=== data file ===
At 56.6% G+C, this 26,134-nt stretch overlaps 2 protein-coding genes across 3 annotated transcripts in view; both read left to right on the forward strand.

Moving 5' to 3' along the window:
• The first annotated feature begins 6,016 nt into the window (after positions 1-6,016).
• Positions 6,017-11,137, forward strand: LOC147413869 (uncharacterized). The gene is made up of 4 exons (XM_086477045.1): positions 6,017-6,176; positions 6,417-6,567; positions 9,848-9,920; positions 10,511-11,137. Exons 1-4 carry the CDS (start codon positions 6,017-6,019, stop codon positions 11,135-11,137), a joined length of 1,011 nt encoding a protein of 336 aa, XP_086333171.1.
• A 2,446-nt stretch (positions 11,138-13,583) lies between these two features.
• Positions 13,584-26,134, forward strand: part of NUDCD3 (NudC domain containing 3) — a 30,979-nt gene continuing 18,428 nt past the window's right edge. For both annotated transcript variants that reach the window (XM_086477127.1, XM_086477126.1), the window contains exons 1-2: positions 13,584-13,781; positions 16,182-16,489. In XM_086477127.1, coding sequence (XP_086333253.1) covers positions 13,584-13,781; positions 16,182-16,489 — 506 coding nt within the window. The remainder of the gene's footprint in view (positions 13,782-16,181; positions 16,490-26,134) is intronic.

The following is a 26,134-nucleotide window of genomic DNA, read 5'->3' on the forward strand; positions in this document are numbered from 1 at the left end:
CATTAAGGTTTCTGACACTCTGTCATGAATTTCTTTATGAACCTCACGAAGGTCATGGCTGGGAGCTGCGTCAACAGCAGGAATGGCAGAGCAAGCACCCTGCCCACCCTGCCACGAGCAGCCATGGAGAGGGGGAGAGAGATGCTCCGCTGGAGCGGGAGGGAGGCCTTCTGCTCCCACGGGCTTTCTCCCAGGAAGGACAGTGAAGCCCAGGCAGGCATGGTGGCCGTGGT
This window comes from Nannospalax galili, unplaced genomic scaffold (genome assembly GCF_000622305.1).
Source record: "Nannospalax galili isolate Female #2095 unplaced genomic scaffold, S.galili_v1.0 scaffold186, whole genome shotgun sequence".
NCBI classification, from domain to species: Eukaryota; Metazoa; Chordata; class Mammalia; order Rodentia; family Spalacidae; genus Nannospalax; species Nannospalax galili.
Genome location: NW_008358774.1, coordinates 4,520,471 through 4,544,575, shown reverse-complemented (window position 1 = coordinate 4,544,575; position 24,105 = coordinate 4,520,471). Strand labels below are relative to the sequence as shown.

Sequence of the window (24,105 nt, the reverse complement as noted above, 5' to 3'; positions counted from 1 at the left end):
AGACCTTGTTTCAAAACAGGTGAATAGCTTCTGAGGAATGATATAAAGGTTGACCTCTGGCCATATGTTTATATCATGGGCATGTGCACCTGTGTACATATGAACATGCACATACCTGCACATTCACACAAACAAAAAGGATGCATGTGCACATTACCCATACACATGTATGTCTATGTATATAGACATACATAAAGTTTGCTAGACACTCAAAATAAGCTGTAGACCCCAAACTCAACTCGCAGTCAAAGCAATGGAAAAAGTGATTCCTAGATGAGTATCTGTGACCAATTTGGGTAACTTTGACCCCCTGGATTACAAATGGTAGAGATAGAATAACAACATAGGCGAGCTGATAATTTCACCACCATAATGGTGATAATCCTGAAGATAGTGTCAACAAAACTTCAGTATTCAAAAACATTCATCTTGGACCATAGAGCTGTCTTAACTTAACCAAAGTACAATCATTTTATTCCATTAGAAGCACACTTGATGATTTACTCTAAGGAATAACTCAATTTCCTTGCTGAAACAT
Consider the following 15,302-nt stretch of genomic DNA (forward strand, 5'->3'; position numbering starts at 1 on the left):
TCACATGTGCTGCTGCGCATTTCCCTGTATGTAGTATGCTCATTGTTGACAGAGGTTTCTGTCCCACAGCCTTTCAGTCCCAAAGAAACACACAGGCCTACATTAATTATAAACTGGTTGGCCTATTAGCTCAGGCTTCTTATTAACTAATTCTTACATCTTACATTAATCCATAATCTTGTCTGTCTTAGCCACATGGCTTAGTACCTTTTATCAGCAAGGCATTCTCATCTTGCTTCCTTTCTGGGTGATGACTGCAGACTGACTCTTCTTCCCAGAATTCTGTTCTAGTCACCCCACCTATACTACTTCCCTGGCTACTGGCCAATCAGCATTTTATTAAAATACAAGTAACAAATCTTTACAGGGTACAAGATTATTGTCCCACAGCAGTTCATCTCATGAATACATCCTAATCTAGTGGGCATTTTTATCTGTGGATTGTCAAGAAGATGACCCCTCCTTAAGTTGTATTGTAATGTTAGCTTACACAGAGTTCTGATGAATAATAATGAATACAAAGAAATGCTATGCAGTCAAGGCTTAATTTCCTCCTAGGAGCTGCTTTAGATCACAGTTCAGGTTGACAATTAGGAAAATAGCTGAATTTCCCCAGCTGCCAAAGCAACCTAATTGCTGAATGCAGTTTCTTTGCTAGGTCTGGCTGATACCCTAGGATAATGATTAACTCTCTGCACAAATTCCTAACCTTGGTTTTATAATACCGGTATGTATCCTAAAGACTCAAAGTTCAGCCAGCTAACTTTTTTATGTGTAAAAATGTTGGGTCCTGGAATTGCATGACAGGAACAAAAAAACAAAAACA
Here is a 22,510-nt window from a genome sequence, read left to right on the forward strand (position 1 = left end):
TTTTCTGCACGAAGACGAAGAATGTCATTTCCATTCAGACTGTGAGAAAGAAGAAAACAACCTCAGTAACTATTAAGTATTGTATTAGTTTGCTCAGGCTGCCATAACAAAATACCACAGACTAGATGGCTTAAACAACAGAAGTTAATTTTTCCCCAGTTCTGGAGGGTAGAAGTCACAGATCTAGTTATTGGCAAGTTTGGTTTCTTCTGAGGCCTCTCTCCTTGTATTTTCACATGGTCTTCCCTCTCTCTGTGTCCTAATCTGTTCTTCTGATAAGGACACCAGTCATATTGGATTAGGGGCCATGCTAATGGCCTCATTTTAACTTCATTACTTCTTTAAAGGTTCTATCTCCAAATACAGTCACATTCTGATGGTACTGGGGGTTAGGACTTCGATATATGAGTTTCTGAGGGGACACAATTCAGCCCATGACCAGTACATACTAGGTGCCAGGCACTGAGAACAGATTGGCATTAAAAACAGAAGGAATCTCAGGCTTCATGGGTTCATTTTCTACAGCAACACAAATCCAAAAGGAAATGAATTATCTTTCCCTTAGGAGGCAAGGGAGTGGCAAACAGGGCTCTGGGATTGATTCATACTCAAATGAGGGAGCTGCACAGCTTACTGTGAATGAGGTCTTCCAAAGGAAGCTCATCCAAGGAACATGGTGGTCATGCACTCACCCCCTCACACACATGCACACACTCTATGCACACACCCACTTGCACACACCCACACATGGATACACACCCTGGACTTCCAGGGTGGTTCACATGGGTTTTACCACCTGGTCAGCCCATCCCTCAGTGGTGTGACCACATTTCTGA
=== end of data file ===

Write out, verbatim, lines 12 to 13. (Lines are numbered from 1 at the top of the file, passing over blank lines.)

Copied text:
Genome location: NW_008358774.1, coordinates 4,520,471 through 4,544,575, shown reverse-complemented (window position 1 = coordinate 4,544,575; position 24,105 = coordinate 4,520,471). Strand labels below are relative to the sequence as shown.

Sequence of the window (24,105 nt, the reverse complement as noted above, 5' to 3'; positions counted from 1 at the left end):